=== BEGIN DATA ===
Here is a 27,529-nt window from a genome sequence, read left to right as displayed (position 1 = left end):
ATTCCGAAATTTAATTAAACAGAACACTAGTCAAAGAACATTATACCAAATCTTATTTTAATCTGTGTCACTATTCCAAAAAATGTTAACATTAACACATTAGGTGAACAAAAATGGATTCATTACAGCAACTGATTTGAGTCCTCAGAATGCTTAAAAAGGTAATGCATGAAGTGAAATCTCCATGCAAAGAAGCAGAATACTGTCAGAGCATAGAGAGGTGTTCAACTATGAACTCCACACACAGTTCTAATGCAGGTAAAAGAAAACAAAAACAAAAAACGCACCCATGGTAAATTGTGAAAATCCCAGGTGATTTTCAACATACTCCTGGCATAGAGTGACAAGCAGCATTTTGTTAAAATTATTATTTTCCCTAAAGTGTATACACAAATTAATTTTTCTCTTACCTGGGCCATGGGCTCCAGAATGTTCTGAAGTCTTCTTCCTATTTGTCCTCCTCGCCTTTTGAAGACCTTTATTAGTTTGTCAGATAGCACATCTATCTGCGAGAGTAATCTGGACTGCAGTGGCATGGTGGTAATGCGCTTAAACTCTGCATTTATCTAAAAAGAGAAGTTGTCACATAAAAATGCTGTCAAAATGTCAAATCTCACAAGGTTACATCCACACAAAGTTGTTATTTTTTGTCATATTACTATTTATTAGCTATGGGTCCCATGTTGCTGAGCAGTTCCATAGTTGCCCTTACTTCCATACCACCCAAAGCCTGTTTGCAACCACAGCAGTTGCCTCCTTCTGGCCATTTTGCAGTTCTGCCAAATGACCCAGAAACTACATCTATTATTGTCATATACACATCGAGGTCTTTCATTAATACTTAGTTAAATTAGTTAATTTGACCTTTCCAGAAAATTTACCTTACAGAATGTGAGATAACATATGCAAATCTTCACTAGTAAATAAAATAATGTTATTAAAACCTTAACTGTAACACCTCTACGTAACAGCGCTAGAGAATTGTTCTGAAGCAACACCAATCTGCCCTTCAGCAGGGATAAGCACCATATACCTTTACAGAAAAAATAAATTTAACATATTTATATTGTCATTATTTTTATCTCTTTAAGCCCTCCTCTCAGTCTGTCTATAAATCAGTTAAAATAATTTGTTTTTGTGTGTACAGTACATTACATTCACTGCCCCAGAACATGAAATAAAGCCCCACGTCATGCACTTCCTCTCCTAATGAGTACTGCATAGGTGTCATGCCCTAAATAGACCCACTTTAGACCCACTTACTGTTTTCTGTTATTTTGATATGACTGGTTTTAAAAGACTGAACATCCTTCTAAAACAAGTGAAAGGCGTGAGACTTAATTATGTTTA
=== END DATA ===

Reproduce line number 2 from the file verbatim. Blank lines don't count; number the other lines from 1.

ATTCCGAAATTTAATTAAACAGAACACTAGTCAAAGAACATTATACCAAATCTTATTTTAATCTGTGTCACTATTCCAAAAAATGTTAACATTAACACATTAGGTGAACAAAAATGGATTCATTACAGCAACTGATTTGAGTCCTCAGAATGCTTAAAAAGGTAATGCATGAAGTGAAATCTCCATGCAAAGAAGCAGAATACTGTCAGAGCATAGAGAGGTGTTCAACTATGAACTCCACACACAGTTCTAATGCAGGTAAAAGAAAACAAAAACAAAAAACGCACCCATGGTAAATTGTGAAAATCCCAGGTGATTTTCAACATACTCCTGGCATAGAGTGACAAGCAGCATTTTGTTAAAATTATTATTTTCCCTAAAGTGTATACACAAATTAATTTTTCTCTTACCTGGGCCATGGGCTCCAGAATGTTCTGAAGTCTTCTTCCTATTTGTCCTCCTCGCCTTTTGAAGACCTTTATTAGTTTGTCAGATAGCACATCTATCTGCGAGAGTAATCTGGACTGCAGTGGCATGGTGGTAATGCGCTTAAACTCTGCATTTATCTAAAAAGAGAAGTTGTCACATAAAAATGCTGTCAAAATGTCAAATCTCACAAGGTTACATCCACACAAAGTTGTTATTTTTTGTCATATTACTATTTATTAGCTATGGGTCCCATGTTGCTGAGCAGTTCCATAGTTGCCCTTACTTCCATACCACCCAAAGCCTGTTTGCAACCACAGCAGTTGCCTCCTTCTGGCCATTTTGCAGTTCTGCCAAATGACCCAGAAACTACATCTATTATTGTCATATACACATCGAGGTCTTTCATTAATACTTAGTTAAATTAGTTAATTTGACCTTTCCAGAAAATTTACCTTACAGAATGTGAGATAACATATGCAAATCTTCACTAGTAAATAAAATAATGTTATTAAAACCTTAACTGTAACACCTCTACGTAACAGCGCTAGAGAATTGTTCTGAAGCAACACCAATCTGCCCTTCAGCAGGGATAAGCACCATATACCTTTACAGAAAAAATAAATTTAACATATTTATATTGTCATTATTTTTATCTCTTTAAGCCCTCCTCTCAGTCTGTCTATAAATCAGTTAAAATAATTTGTTTTTGTGTGTACAGTACATTACATTCACTGCCCCAGAACATGAAATAAAGCCCCACGTCATGCACTTCCTCTCCTAATGAGTACTGCATAGGTGTCATGCCCTAAATAGACCCACTTTAGACCCACTTACTGTTTTCTGTTATTTTGATATGACTGGTTTTAAAAGACTGAACATCCTTCTAAAACAAGTGAAAGGCGTGAGACTTAATTATGTTTA